As the interwebs are full of rumors, saying Twitter will be filtering its content based on in which country its users live in (as described in this blogpost), I wrote an email to Rachel Bremer, Spokesperson for Twitter in Europe.
This is what I asked her:
Dear Mrs Bremer,
Concerning the Twitter-Blogpost „Tweets still must flow“ I would like to know how Twitter has been handling the problem of country limits. The post says: „Until now, the only way we could take account of those countries’ limits was to remove content globally.“
So has been Twitter removing content globally? If yes, which kind of content has this been and how often did this happen? Who has been deciding what to delete and who has been typically the appellant?
Thanks for you help,
This is what Rachel Bremer replied (rather quickly):
Hi Daniel- thanks for getting in touch.
When Twitter is forced to remove content from the platform in response to a valid legal request, we will do so and report it to the site Chilling Effects- to provide transparency to our users about what we are being required to do. This announcement is not a change in our philosophy or policy around protecting people’s right to free expression, but a way to be more granular on a per country basis when tweets must be withheld, instead of roving them for users worldwide. We as a company, and as indivisible employees, feel extremely passionate about people’s right to free expression- which has been demonstrated in our actions since the company was founded. I want to stress that that is not changing. Please let me know if you have other questions.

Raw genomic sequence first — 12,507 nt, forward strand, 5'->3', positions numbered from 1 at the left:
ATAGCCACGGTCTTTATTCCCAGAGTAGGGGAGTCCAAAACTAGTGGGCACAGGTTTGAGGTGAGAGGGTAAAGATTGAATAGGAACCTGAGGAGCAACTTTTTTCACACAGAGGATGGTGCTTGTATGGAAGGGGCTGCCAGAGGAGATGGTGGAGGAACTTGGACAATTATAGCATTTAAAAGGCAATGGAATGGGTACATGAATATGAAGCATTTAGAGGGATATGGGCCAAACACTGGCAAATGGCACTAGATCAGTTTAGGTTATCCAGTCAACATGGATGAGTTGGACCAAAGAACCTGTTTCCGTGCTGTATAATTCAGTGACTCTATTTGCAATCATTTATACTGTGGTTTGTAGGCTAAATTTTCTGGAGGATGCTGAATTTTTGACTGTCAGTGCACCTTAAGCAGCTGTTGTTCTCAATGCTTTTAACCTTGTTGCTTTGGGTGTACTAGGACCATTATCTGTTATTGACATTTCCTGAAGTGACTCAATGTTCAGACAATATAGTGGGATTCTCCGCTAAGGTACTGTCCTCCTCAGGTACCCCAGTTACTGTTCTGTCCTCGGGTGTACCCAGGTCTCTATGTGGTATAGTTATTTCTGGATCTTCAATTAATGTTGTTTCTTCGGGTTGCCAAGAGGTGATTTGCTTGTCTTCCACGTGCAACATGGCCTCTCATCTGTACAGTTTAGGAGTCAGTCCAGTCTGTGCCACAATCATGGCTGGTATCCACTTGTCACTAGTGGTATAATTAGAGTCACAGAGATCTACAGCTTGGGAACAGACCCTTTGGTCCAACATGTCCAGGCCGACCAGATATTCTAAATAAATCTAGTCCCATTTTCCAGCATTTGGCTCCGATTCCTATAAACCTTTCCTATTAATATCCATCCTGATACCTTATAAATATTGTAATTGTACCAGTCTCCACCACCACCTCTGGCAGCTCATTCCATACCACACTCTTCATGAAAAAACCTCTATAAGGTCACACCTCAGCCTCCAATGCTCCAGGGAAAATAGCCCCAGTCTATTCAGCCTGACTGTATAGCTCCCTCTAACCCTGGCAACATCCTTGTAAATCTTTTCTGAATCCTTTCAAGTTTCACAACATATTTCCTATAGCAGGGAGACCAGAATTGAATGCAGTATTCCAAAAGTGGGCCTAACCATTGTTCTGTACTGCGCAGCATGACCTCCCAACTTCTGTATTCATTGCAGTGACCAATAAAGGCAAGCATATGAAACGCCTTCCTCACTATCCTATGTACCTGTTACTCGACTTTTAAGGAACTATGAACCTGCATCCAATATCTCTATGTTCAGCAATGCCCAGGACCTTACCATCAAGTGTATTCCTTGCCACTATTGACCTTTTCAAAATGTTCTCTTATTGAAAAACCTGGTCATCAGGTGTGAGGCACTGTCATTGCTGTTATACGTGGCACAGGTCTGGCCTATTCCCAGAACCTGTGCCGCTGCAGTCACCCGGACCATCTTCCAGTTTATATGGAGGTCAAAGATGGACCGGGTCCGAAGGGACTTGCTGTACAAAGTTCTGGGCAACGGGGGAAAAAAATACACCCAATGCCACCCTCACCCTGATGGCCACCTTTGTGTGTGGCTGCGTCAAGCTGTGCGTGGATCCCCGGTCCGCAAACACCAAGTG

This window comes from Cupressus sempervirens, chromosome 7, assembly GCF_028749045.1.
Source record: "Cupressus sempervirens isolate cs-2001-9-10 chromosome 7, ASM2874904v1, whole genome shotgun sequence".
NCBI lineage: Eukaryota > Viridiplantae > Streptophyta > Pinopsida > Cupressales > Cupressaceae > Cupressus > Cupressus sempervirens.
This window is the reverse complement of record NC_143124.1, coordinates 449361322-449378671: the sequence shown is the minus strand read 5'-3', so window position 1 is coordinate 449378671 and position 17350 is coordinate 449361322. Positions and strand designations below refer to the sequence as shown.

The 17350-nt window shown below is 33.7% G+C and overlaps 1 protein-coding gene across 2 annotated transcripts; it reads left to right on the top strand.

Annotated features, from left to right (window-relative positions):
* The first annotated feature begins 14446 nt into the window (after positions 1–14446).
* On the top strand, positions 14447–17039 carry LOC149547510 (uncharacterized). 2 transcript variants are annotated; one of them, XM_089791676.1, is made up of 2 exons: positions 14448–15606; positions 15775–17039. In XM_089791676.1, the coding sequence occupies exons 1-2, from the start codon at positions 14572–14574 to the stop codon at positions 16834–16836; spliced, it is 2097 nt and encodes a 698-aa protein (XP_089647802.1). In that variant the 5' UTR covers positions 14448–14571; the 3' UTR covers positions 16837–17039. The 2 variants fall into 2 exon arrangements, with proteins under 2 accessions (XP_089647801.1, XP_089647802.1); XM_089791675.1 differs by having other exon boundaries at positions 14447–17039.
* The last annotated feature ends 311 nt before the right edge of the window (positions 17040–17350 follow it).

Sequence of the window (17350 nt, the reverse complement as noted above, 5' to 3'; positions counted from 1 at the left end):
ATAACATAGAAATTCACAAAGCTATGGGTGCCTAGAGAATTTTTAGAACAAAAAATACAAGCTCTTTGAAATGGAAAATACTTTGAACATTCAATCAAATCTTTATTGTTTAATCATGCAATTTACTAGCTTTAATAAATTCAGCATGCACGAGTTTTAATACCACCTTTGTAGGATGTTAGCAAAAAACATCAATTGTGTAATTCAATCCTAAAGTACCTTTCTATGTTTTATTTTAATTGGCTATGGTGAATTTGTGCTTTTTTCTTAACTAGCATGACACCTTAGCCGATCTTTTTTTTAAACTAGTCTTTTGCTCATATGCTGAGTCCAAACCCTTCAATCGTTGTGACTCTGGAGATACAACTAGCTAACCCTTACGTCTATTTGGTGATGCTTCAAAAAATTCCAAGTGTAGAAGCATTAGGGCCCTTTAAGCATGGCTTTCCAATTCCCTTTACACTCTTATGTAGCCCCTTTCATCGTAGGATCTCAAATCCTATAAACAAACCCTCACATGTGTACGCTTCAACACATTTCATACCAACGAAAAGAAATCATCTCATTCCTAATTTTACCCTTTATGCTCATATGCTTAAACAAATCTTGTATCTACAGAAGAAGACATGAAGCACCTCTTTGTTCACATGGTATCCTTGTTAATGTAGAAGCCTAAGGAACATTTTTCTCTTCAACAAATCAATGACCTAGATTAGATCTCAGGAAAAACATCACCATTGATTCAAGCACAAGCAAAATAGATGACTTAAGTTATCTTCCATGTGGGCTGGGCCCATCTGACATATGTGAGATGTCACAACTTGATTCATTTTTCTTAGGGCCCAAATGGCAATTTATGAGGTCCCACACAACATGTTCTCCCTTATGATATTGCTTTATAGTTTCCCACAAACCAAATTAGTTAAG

rachel bremer, twitter
As far as I understand her response, Twitter will only be taking action, when forced to do so by a legal request. But unlike in the past, the content will not be deleted worldwide, but filtered locally in the country the request came from.
The local filter will not be implemented using geoblocking (source), but it will be left on the user to decide in which country he „officially“ lives in.
I wanted to know more, so I wrote another mail to Mrs. Bremer:
thanks for your quick response. I have indeed some questions left as the discussion on the interwebs is still going on and there seems to be quite a lot of confusion on how twitter is going to implement the new feature.
Will Twitter decide on its own, which tweets to filter in which country and select/filter them without any other party forcing you to do so? Or will you ONLY block content in response to a valid legal request in the country the legal request came from? In clear words: Will Twitter be censoring its content on its own aka self-censorship? If not, why didn’t you say so clearly in your blogpost?
As I read on netzwertig.com, Twitter will not be implementing geoblocking but will be giving the user the ability to choose in which country he lives in. Is that correct? If yes, why didn’t you say so clearly in your blogpost?
Thanks a lot for your help,
Daniel Bröckerhoff, NDR Zapp
As soon as she replies I will be posting her response here.
Rachel has replied:
Hi Daniel – we always have, and will continue to evaluate each complaint on a case by case basis. We will make a determination based on the information we have at our disposal, which may include legal confirmation of a law being broken. There are so many different hypothetical situations, which we won’t comment on, that’s it’s hard to get any more specific than this.
We outline the country setting process very clearly on our help pages, but I understand that there’s been some confusion about that online. Because we understand that geo-location by IP address is an imperfect science, we give our users the control to manually change their setting if they’ve been misidentified.